In 1953, Jacquetta Hawkes wrote the words for Figures in a Landscape, a short documentary film about the sculptor Barbara Hepworth. The film was directed and photographed by Dudley Shaw Ashton for the British Film Institute; Cecil Day-Lewis spoke Jacquetta’s words. Jacquetta’s Archive in Special Collections includes a file (HAW 4/8) of correspondence and drafts of the script, showing how it developed.
Figures was intended to be experimental, introducing modern sculpture by showing the influences on the artist. Hepworth was born in Wakefield but now lived in St Ives in Cornwall. The film explores the relationship between her work and the landscape she now made her home. It depicts her sculptures against the sea and rock that inspired her. Hepworth is shown at work in her beautiful studio-garden, overlooked by the clock tower and surrounded by colourful semi-tropical plants.
The script reads like a poem, distilling the ideas of A Land (Object 5) about stones and time and civilisation. First Jacquetta introduces Cornwall, “a horn of rock” and talks about the shaping of its rocks over a “million million years” by wind and sea. Then man’s relationship with the land and the stones is uncovered, pagans using “stones for dancing and stones for dying”, followed by the building of chapels, mining, boating. Finally we meet Barbara Hepworth, who arrives from the “cool grey north” and captures this land in new ways, “the carver cuts deeper with her seeing eye”.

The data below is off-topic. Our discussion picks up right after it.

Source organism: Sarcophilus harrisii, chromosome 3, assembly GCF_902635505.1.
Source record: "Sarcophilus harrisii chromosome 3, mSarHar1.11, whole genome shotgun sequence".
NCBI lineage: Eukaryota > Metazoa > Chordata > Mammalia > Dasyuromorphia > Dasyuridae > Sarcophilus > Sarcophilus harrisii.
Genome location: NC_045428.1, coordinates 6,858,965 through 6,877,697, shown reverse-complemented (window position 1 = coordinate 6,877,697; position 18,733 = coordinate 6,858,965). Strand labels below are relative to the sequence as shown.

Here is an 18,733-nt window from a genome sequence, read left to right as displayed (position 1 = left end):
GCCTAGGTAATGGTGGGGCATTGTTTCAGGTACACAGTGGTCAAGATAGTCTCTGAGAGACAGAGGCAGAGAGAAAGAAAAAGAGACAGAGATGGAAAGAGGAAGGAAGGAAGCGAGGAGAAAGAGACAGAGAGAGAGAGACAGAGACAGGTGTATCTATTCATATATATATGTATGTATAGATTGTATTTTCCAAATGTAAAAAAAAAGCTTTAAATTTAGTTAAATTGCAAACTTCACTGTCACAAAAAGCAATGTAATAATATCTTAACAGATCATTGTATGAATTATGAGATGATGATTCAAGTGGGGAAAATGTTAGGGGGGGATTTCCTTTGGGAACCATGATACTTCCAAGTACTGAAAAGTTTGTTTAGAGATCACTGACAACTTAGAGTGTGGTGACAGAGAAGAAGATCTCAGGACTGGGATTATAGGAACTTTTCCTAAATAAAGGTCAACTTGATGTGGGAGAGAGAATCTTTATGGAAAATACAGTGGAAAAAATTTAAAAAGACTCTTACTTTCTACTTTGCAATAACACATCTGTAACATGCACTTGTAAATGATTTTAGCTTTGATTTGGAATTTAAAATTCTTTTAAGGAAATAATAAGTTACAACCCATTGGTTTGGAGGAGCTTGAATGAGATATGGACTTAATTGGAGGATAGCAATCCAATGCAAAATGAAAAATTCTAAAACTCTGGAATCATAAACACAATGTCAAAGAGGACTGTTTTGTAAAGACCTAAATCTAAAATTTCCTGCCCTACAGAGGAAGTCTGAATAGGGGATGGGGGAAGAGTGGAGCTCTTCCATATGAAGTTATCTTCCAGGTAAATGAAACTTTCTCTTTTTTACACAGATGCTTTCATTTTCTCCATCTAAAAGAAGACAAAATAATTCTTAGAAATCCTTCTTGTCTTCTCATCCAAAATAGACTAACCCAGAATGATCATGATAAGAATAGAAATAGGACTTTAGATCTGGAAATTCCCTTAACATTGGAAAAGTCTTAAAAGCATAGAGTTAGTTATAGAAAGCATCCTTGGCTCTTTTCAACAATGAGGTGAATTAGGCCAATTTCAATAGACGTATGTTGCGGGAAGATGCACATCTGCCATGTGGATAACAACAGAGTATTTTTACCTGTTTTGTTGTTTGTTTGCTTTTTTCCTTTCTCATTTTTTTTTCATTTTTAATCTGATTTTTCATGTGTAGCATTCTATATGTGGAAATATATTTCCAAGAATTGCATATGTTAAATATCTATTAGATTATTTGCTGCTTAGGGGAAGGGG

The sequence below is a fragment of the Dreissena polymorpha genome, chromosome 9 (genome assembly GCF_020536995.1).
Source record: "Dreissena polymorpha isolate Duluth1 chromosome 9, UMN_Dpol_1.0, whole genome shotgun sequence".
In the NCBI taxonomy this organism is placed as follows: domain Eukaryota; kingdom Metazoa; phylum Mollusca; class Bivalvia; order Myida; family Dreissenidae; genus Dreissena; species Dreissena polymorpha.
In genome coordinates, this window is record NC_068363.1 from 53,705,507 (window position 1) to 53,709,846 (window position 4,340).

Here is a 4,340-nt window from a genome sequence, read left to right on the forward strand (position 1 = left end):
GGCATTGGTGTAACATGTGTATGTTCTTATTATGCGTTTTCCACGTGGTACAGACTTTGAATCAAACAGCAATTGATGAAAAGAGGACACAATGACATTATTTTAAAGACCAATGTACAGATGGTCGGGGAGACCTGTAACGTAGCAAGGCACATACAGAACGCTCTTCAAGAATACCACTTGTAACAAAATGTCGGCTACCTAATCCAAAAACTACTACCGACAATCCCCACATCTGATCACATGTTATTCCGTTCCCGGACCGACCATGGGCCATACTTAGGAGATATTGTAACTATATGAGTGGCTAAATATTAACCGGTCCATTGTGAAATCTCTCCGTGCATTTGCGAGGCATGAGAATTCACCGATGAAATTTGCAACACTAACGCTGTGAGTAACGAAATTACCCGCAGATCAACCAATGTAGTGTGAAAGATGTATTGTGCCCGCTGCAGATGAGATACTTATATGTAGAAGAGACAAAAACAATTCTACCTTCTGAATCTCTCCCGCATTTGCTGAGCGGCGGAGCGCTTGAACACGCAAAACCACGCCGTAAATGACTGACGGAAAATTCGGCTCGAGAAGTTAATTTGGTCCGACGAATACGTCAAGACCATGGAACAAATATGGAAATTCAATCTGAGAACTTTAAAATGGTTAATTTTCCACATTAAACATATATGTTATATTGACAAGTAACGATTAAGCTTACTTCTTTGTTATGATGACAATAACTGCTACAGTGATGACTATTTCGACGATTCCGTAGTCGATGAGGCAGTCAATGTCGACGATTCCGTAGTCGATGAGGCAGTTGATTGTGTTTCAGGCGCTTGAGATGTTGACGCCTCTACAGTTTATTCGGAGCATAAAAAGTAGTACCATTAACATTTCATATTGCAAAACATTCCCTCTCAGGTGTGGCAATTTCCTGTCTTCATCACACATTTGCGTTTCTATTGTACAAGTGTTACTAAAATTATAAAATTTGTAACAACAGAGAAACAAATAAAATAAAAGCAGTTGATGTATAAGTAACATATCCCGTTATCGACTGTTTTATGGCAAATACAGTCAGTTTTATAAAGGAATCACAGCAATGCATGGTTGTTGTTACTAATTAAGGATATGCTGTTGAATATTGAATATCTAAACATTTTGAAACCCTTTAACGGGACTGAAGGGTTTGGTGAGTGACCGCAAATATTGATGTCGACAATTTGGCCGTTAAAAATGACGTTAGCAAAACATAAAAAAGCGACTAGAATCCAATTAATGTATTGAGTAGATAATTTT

The film is an intriguing piece, dominated by Priaulx Rainier’s distinctive score. It gives a fascinating picture of Cornwall in the early 1950s and above all of Hepworth at work, strong and capable as she engages with the stone and wood of Jacquetta’s poem. Fortunately, the BFI make the film readily available to the public. An extract can be seen on Youtube (embedded above), and the entire film via the BFI mediatheques.